This series on reinforcement learning was guest-authored by Misha Laskin while he was at UC Berkeley. Misha's focus areas are unsupervised learning and reinforcement learning.
In the previous entry in this series, we covered Q learning and wrote the Deep Q Network (DQN) algorithm in pseudocode. While DQNs work in principle, in practice implementing RL algorithms without understanding their limitations can lead to instability and poor training results. In this post, we will cover two important limitations that can make Q learning unstable as well as practical solutions for resolving these issues.
Recall that the Bellman equation relates the Q function for the current and next timestep recursively:
DQNs use neural networks to estimate both and and minimize the mean squared error (MSE) between the two sides of this equation. This brings us to the first problem.
The Bellman error is just the MSE between the two sides of the Bellman equation. Let’s write down the definition of mean squared error: where is the prediction and is the target value. In supervised regression problems, is a fixed true value. Whenever we make a prediction we don’t have to worry about the true value changing.
However, in Q learning and meaning that the target is not the true underlying value but is also a prediction. Since the same network is predicting both and this can cause a runaway loss. As changes so will the prediction for leading to a feedback cycle.
A practical solution to this problem is to use two different but similar networks to predict and to stabilize training. The original DQN uses the Q network to predict and keeps an old copy of the Q network, which it updates after a fixed training interval, to predict the target . This ensures that the targets stay still for fixed periods of time. A drawback of this solution is that the target values change suddenly several times during training.
Another solution used in a subsequent paper from DeepMind (Lillicrap et al. 2015) is to maintain a target network whose weights are an exponentially moving average (EMA) of the prediction network. EMA weights change slowly but smoothly which prevents sudden jumps in target Q values. The EMA strategy is used in many state-of-the-art RL pipelines today. In code it looks like this:
1 2 3 4 5 6 7""" Exponentially moving average """ def target_Q_update(pred_net, target_net, beta=0.99): target_net.weights = beta * target_net.weights + \ (1-beta) pred_net.weights return target_net
Moving targets are not the only issue with Q learning. Another problem is that predictions made with Q functions optimized via the Bellman error are too optimistic. Although optimism is viewed favorably among people, it can easily derail an RL system from being useful. From the RL perspective, optimism means the algorithm is overestimating how much return it will get in the future. If you’re a business relying on RL to make mission critical decisions, this means trouble.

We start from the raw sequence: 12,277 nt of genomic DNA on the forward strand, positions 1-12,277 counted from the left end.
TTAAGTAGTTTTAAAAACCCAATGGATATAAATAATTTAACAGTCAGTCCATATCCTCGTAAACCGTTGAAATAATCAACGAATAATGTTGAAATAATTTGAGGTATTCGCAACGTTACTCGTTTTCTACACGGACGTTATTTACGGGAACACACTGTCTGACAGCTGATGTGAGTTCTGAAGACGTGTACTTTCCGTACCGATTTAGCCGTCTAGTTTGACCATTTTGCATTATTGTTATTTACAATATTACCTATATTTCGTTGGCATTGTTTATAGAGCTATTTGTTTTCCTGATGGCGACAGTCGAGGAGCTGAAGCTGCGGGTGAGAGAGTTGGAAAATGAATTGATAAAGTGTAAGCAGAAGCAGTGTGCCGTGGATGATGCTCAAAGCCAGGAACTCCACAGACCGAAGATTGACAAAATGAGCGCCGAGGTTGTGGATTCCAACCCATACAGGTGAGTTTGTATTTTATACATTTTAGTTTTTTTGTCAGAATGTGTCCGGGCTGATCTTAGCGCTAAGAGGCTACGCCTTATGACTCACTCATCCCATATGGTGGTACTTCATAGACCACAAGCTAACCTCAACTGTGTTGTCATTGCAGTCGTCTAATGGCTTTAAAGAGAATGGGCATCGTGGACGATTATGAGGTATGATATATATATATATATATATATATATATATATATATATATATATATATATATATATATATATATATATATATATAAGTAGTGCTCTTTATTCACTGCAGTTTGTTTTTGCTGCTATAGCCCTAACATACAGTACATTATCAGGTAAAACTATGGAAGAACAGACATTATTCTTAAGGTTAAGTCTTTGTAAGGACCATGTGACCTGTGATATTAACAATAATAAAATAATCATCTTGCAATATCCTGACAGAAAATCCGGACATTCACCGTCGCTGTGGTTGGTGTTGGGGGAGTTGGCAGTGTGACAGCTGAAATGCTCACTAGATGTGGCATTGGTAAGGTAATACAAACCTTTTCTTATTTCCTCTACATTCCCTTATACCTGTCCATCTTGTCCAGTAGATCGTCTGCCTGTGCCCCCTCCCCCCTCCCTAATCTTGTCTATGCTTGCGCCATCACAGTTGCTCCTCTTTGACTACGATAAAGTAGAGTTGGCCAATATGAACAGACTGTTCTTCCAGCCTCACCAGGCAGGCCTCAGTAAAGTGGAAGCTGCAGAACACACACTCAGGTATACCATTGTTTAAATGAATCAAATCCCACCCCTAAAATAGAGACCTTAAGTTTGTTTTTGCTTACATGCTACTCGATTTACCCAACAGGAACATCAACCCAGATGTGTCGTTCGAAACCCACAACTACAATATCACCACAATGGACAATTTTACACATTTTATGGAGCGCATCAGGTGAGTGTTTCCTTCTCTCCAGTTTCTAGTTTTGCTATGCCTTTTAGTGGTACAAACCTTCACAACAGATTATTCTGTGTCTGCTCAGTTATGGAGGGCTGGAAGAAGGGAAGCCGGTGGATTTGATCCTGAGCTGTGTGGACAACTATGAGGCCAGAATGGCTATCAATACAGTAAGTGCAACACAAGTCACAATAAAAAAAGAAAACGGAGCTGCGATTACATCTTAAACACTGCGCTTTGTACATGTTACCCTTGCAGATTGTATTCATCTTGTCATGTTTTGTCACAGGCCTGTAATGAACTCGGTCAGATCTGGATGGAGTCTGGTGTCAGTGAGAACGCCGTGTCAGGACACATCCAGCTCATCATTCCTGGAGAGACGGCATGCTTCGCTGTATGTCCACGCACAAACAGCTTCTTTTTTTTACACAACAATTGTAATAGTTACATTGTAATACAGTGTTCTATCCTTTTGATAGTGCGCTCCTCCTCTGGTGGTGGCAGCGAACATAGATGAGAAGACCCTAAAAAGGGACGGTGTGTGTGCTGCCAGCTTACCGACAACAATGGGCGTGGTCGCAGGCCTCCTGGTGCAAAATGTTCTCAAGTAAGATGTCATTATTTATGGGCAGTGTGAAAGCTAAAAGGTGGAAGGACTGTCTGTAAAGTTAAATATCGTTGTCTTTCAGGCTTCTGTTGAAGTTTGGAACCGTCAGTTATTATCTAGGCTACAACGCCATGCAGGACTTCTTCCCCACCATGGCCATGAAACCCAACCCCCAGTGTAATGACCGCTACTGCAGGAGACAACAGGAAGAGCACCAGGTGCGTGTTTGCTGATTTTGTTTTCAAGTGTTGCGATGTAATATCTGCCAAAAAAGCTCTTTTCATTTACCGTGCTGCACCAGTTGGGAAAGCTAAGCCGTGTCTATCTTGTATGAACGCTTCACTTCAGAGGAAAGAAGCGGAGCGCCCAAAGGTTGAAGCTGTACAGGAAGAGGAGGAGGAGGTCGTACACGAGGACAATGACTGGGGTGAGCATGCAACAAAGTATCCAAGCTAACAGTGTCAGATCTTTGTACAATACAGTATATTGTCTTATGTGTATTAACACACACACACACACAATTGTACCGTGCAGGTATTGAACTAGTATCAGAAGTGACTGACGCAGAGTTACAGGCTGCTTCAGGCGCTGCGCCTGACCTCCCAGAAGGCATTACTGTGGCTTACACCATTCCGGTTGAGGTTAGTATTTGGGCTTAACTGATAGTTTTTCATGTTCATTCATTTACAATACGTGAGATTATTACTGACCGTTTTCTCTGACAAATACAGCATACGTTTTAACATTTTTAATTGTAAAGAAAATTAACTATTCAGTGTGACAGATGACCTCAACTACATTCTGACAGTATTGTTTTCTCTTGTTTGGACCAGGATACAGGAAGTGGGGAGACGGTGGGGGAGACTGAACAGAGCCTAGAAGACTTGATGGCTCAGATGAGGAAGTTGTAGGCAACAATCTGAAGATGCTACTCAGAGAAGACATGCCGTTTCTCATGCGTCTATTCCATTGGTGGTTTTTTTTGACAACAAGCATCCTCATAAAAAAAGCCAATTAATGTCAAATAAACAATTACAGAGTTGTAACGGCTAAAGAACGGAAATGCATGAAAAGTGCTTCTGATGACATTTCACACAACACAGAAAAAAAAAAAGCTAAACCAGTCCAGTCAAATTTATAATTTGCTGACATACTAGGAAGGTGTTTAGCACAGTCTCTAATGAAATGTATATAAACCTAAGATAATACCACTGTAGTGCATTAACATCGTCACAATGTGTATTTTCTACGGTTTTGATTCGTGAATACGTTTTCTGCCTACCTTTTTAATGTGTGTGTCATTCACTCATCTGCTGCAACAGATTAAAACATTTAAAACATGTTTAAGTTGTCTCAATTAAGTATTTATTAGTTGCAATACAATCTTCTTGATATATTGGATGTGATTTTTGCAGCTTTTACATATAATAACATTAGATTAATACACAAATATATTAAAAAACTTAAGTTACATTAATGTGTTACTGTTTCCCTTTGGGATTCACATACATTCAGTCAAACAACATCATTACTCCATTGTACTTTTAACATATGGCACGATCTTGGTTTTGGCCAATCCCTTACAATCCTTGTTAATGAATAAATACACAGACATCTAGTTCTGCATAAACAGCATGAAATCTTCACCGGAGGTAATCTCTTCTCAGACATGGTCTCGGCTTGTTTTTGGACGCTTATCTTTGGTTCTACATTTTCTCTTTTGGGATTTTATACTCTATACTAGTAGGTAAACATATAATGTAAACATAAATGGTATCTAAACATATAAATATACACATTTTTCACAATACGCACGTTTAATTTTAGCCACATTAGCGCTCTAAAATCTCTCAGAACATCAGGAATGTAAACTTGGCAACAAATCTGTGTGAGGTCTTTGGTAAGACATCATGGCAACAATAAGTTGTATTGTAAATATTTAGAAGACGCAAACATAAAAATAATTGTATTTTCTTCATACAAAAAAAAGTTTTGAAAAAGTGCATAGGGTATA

So where does optimism in Q learning come from? As with the moving target problem, it comes straight from the Bellman equation. At the start of training, the neural network does not know the real Q value accurately so when it makes a prediction, there is some error. The culprit is the max operation. The target prediction will always choose the highest valued Q even if it was incorrect. To make this point clearer, we provide an example:
From this example, you can see that when in doubt the target Q function will always be optimistic. The issue is that this optimism is systematic, meaning that the DQN will make more errors from optimistic estimates than it will from pessimistic ones due to the operation. This optimistic bias will quickly compound during training.
Double Q networks address this problem by training two totally different and independent Q functions. To compute the target network, Double DQNs select the minimum value from the estimates of the two Q functions. You can think of the two Q networks as an ensemble. Each network votes on what it thinks is and the most pessimistic one wins. In principle, you could have N such networks to get more votes, but in practice two is enough to resolve the optimism problem. Here’s how a double Q target calculation looks like in code:
1 2 3def compute_target_Q(target_net1, target_net2): target_Q = minimum(target_net1, target_net2, dim=1) return target_Q
When run on Atari, double Q learning results in much more conservative estimates of the Q function than DQNs.
We’ve discussed two challenges when training Q networks as well as their solutions. This is just a small taste of the different issues that may be encountered when training RL algorithms. Luckily, understanding these issues from first principles allows you to form intuition for RL systems and develop practical solutions to get your algorithms to work.
If you're interested in exploring more about RL, check out the resources below:
Register for the upcoming Production RL Summit, a free virtual event that brings together ML engineers, data scientists, and researchers pioneering the use of RL to solve real-world business problems